A Spokane legislator wants the state to work harder collecting money from people who are represented in court by public defenders.
The bill initiated by Sen. Bob McCaslin, R-Spokane, would require state courts to look at the financial ability of people who use public defenders at the time of sentencing.
The state now asks courts to determine ability to pay when prosecution starts.
McCaslin said a defendant’s financial situation often changes for the better by the time his or her case has concluded.
“If circumstances change, there’s no reason a defendant should not be required to pay back those costs,” he said.
McCaslin has no idea how much money his bill might generate. SB5291 first must go through hearings in the Law and Justice Committee.
The Spokane County Public Defender Office spends about $3 million a year on more than 300 cases involving indigent defendants. Most end up signing an agreement, before they are assigned a lawyer, that sets repayment schedules.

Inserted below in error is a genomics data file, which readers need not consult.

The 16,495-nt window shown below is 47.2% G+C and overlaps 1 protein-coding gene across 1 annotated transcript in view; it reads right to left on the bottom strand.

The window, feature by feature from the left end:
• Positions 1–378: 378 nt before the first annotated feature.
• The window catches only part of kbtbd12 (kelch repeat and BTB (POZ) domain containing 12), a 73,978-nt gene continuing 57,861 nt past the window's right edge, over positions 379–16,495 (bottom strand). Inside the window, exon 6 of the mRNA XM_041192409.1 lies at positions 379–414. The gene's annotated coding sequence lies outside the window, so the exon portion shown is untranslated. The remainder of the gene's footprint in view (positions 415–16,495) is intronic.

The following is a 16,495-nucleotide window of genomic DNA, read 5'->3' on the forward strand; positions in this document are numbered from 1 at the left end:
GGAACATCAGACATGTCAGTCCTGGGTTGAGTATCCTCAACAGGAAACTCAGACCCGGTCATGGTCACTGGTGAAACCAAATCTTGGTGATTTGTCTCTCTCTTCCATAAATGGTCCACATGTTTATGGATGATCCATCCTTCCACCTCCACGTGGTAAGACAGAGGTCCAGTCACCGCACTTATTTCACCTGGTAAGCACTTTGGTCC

Repayment is arranged through the county Corrections Department, which keeps track of pay schedules.
Corrections Department Manager Art DeFelice said his office collects 30 percent to 50 percent of money owed the county for public defender costs.
The bill would eliminate that up-front repayment plan, substituting the court-ordered costs set at time of sentence.
It also would let the courts make repayment amounts a civil judgment against the person convicted. That means a person ordered to pay back money later could be sued if the state finds they’ve acquired money since the trial and sentencing, McCaslin said.
Another feature of SB5291 leaves a judge the option of assigning a defendant community service in place of repayment. While defendants frequently are assigned community service, such as working in a homeless shelter or providing free labor, the courts never have tried to set a monetary value on that part of a sentence.
Spokane County Public Defender Don Westerman said he’s not sure if the bill will make much difference in netting the state more money.
He noted the state previously decided to impose juvenile court costs on parents of teenagers running afoul of the law. The result, so far, is a program that has cost the state more to run than it generates in collections, he said.